3. I’ve always seen it as an extension of the “SF is special” meme. Allowing anything within the 47 sq miles of SF county to be thought of as outdated trash that should be torn down defiles the “SF is special” meme.

  4. Preservation does make sense with limited judicious usage in places like SF that have such a short recorded history. But what is preserved seems to be driven by motives other than history. Theater facades in tony neighborhoods are preserved yet other buildings and structures with more historic relevance but further from the homes of the wealthy are ignored and allowed to be torn down.

  5. This is just beyond stupid… This building is just a white box with almost no architectural detail. All they’re talking about is preserving the sign and the marquee. Suppose they agree to remove the sign and marquee but keep them in a vacuum sealed storage unit where they will be waiting until the resurgence of single screen movie theaters really starts to take off. Would that make people happy?

  6. I assume you mean 2055 Union, not 2550, which is a residential block.
    And if it makes the preservationists happy, who cares that they keep an ornate sign, a few details, and otherwise gut the interior. Seems like a reasonable compromise.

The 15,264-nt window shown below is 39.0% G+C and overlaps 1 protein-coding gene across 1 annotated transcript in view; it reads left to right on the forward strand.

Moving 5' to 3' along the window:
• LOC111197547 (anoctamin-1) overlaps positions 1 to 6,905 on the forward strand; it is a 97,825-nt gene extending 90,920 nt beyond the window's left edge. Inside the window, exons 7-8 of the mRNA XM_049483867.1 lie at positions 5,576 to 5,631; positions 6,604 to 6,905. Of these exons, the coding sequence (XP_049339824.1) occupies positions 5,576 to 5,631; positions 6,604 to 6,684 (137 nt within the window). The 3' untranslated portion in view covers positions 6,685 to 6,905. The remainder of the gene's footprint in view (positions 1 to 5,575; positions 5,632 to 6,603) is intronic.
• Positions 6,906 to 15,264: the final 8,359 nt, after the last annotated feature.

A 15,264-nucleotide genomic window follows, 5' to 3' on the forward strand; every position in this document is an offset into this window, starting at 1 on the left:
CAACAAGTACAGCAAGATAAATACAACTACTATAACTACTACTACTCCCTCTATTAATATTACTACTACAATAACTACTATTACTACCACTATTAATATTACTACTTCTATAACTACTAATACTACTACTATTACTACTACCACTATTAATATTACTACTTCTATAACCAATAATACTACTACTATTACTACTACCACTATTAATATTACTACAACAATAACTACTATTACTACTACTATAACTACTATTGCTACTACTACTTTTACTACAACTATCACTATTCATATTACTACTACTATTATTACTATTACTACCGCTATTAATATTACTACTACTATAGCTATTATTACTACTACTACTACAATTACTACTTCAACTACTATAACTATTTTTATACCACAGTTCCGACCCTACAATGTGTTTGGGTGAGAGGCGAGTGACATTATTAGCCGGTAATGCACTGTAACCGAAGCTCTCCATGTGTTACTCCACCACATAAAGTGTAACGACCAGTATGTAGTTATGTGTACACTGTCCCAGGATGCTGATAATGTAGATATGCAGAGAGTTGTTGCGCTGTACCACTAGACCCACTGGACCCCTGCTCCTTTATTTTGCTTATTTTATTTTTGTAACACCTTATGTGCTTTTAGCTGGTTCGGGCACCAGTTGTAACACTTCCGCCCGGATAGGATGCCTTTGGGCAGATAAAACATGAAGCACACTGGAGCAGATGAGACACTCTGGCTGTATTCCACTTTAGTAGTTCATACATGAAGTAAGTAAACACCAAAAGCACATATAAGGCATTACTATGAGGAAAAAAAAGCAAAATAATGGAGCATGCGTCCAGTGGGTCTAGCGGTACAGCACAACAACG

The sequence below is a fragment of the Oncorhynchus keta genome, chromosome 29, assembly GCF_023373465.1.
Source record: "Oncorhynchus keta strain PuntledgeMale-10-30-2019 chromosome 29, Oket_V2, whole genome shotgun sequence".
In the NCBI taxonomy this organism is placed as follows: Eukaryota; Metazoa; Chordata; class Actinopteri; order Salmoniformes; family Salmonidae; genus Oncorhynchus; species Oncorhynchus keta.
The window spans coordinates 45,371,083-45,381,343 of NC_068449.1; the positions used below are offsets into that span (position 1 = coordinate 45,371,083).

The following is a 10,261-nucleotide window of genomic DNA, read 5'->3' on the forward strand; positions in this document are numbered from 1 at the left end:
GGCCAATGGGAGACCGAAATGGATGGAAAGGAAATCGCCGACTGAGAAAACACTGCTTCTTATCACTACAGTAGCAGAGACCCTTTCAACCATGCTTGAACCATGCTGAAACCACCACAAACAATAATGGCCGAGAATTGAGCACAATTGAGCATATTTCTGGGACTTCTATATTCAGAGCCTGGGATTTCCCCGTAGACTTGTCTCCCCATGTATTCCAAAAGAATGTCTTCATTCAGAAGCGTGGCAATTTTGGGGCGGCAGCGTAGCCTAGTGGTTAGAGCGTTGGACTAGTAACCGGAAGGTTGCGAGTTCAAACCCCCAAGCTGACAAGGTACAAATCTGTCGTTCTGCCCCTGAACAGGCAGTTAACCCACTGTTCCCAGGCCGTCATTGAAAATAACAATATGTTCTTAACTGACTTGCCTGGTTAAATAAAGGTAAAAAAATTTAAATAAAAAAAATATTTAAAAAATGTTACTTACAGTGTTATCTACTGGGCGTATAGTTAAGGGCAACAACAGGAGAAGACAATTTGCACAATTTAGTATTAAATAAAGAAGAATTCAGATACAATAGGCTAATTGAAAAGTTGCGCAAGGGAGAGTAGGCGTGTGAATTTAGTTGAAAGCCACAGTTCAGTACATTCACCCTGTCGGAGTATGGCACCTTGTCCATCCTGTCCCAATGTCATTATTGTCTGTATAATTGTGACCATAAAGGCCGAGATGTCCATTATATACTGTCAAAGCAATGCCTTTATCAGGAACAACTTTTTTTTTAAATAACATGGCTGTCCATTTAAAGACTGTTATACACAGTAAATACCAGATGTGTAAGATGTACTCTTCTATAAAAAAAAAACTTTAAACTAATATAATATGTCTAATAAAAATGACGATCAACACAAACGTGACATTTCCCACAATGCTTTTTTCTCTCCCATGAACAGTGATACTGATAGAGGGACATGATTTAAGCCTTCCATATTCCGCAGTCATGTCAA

And it’s kind of fun to use a gym in a repurposed building. The Equinox downtown is in a stock exchange (I think) and they left a lot of the details there and its fun. The Alhambra is really pretty and a creative use of the space while keeping it very clear that it was a theater: they left the balconies and a lot of the detail. It’s a bit inconvenient (they used the existing bathrooms as the locker rooms and so they are way too small), but it keeps it interesting. I think this is a win for everyone.

  7. I dig the saving of old movie theaters (granted I’m an OC guy – we did a lot of work to save the Fox Theater in downtown Fullerton).
    Better to have a cool old-school looking movie theater with something useful inside then the lame cookie-cutter box condos they sprinkle around mission bay.

  8. tipster: “if it makes the preservationists happy, who cares …”